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Authenticate to lakeFS with AWS IAM Roles

lakeFS Enterprise

External principals API is available for lakeFS Enterprise. If you’re using the open-source version you can check the pluggable APIs.


lakeFS supports authenticating users programmatically using AWS IAM roles instead of using static lakeFS access and secret keys. The method enables you to bound IAM principal ARNs to lakeFS users. A single lakeFS user may have many AWS’s principle ARNs attached to it. When a client is authenticating to a lakeFS server with an AWS’s session, the actions performed by the client are on behalf of the user attached to the ARN.

Using Session Names

The bound ARN can be attached to a single lakeFS user with or without SessionName, serving different users. For example, consider the following mapping:

Principal ARN lakeFS User
arn:aws:sts::123456:assumed-role/Dev foo
arn:aws:sts::123456:assumed-role/Dev/ john

if the bound ARN were arn:aws:sts::123456:assumed-role/Dev/<SessionName> it would allow any principal assuming Dev role in AWS account 123456 to login to it. If the SessionName is then lakeFS would return token for john user

How AWS authentication works

The AWS STS API includes a method, sts:GetCallerIdentity, which allows you to validate the identity of a client. The client signs a GetCallerIdentity query using the AWS Signature v4 algorithm and sends it to the lakeFS server.

The GetCallerIdentity query consists of four pieces of information: the request URL, the request body, the request headers and the request method. The AWS signature is computed over those fields. The lakeFS server reconstructs the query using this information and forwards it on to the AWS STS service. Depending on the response from the STS service, the server authenticates the client.

Notably, clients don’t need network-level access themselves to talk to the AWS STS API endpoint; they merely need access to the credentials to sign the request. However, it means that the lakeFS server does need network-level access to send requests to the STS endpoint.

Each signed AWS request includes the current timestamp to mitigate the risk of replay attacks. In addition, lakeFS allows you to require an additional header, X-LakeFS-Server-ID (added by default), to be present to mitigate against different types of replay attacks (such as a signed GetCallerIdentity request stolen from a dev lakeFS instance and used to authenticate to a prod lakeFS instance).

It’s also important to note that Amazon does NOT appear to include any sort of authorization around calls to GetCallerIdentity. For example, if you have an IAM policy on your credential that requires all access to be MFA authenticated, non-MFA authenticated credentials will still be able to authenticate to lakeFS using this method.

Server Configuration

Note: lakeFS Helm chart supports the configuration since version 1.2.11 - see usage values.yaml example.

  • in lakeFS auth.authentication_api.external_principals_enabled must be set to true in the configuration file, other configuration (auth.authentication_api.*) can be found at at configuration reference

For the full list of the Fluffy server configuration, see Fluffy Configuration under auth.external.aws_auth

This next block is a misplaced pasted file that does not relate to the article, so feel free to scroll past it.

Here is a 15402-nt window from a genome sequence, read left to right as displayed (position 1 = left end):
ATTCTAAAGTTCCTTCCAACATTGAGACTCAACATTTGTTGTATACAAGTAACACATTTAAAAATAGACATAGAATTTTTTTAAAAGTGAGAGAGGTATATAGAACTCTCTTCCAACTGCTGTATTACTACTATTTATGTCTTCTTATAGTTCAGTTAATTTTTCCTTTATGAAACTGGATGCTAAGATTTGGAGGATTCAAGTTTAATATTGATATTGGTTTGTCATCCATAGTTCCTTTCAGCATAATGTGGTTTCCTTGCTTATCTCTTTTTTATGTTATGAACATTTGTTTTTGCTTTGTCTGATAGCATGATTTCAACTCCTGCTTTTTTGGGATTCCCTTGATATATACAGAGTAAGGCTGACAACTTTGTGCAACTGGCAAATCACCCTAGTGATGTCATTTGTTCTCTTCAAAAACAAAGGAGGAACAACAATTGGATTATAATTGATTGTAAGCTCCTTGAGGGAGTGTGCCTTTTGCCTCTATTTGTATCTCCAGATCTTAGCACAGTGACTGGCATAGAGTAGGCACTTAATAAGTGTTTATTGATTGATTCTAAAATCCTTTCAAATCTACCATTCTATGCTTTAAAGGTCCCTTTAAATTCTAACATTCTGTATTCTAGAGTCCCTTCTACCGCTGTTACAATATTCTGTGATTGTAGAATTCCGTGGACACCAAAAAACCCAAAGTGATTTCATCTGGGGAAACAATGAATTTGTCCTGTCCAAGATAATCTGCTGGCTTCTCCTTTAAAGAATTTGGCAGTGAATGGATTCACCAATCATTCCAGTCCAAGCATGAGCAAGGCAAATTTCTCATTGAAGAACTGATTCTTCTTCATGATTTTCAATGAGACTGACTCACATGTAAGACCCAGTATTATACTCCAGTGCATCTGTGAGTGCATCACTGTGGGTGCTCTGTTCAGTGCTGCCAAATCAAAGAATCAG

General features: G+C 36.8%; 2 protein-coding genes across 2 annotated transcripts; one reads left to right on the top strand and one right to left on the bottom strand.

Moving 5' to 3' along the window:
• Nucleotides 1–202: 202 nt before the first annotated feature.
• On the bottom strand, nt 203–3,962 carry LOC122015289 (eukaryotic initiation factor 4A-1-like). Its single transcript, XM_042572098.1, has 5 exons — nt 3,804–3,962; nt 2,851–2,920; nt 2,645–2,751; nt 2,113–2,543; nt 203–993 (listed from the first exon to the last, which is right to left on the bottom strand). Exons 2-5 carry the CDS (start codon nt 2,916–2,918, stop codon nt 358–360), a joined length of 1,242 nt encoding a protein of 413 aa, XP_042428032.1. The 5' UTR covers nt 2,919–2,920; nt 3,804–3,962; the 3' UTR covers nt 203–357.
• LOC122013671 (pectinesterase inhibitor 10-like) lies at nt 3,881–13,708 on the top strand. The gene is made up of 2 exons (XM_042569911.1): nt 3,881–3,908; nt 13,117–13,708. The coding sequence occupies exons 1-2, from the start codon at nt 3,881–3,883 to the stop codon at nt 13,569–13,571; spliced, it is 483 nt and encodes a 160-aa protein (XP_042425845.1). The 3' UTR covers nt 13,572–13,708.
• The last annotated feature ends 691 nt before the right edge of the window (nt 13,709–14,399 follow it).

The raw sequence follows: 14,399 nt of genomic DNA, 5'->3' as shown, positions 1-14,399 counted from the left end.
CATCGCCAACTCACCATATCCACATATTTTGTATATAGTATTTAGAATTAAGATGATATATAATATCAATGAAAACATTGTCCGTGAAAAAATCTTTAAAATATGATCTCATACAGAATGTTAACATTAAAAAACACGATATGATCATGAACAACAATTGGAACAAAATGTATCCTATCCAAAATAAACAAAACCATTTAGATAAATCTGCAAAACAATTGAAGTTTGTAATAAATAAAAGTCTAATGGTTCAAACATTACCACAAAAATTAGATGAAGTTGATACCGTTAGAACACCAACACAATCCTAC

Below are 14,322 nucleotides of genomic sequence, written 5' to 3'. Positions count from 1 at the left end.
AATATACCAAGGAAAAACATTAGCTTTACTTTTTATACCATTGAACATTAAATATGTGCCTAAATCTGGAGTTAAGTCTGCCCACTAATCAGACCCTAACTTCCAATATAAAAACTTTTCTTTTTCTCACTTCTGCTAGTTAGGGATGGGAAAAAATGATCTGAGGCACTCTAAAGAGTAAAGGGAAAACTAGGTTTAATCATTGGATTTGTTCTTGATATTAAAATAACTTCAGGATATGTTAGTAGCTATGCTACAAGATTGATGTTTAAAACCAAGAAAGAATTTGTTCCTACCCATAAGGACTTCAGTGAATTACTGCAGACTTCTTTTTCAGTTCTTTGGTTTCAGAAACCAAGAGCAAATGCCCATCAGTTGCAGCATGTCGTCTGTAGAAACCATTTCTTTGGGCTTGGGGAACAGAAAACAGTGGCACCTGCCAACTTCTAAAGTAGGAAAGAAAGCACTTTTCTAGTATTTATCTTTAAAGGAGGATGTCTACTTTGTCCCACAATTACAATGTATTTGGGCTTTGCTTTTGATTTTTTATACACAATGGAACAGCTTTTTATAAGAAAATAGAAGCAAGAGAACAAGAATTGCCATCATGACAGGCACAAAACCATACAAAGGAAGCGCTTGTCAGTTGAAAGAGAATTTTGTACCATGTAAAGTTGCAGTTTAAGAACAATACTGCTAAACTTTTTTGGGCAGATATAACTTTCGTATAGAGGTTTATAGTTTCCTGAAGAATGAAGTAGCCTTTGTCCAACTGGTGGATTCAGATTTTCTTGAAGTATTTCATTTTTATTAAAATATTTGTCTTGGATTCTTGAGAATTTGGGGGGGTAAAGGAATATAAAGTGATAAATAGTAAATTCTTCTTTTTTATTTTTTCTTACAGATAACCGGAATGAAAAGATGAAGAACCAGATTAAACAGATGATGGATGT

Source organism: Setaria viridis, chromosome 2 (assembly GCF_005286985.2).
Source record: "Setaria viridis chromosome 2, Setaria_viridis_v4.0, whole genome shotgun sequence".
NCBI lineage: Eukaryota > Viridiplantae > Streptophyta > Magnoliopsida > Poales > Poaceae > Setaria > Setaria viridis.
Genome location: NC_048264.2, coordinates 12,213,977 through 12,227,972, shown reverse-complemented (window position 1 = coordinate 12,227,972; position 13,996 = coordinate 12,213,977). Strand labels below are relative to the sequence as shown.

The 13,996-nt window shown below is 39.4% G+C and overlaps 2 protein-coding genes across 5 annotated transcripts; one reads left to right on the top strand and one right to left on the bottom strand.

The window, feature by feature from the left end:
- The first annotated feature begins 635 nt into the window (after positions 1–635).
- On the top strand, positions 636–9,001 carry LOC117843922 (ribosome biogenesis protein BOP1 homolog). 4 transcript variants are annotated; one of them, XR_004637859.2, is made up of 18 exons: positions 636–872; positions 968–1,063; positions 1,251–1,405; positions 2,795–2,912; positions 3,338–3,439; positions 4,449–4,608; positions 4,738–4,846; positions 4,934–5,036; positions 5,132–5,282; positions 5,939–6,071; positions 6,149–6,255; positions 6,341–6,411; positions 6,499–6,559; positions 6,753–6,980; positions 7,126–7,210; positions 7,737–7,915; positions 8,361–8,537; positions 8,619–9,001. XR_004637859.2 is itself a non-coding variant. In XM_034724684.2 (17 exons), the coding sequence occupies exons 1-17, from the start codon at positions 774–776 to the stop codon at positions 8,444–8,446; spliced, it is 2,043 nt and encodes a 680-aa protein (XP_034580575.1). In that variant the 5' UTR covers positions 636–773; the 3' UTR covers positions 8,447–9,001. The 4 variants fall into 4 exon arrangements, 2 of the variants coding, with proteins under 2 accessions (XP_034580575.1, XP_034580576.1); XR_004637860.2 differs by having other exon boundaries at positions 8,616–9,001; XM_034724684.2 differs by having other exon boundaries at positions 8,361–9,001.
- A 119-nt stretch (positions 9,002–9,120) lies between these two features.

By default lakeFS clients will add the parameter X-LakeFS-Server-ID: <lakefs.ingress.domain> to the initial login request for STS.

Example configuration with required headers:

Configuration for lakefs.yaml:

    endpoint: http://<fluffy-sso>/api/v1
    external_principals_enabled: true
    endpoint: http://<fluffy-rbac>/api/v1

Configuration for fluffy.yaml:

# fluffy address for lakefs auth.authentication_api.endpoint
# used by lakeFS to login and get the token
listen_address: <fluffy-sso>
  # fluffy address for lakeFS auth.api.endpoint 
  # used by lakeFS to manage the lifecycle attach/detach of the external principals
  serve_listen_address: <fluffy-rbac>
      enabled: true
      # headers that must be present by the client when doing login request
        # same host as the lakeFS server ingress
        X-LakeFS-Server-ID: <lakefs.ingress.domain>

Administration of IAM Roles in lakeFS

Administration referes to the management of the IAM roles that are allowed to authenticate to lakeFS. Operations such as attaching and detaching IAM roles to a user, listing the roles attached to a user, and listing the users attached to a role. Currently this is done through the lakeFS External Principals API and generated clients.

Example of attaching an IAM roles to a user:

import lakefs_sdk as lakefs  

configuration = lakefs.Configuration(host = "...",username="...",password="...")
username = "<lakefs-user>"
api = lakefs.ApiClient(configuration)
auth_api = lakefs.AuthApi(api)
# attach the role(s)to a lakeFS user
auth_api.create_user_external_principal(user_id=username, principal_id='arn:aws:sts::<id>:assumed-role/<role A>/<optional session name>')
auth_api.create_user_external_principal(user_id=username, principal_id='arn:aws:sts::<id>:assumed-role/<role B>')
# list the roles attached to the user
resp = auth_api.list_user_external_principals(user_id=args.user)
for p in resp.results:
    # do something

Get lakeFS API Token

The login to lakeFS is done by calling the login API with the GetCallerIdentity request signed by the client. Currently, the login operation is supported out of the box in lakeFS Hadoop FileSystem version 0.2.4, see Spark usage. Other clients (i.e HTTP, Python etc) can use the login endpoint to authenticate to lakeFS but, you will have to build the request input.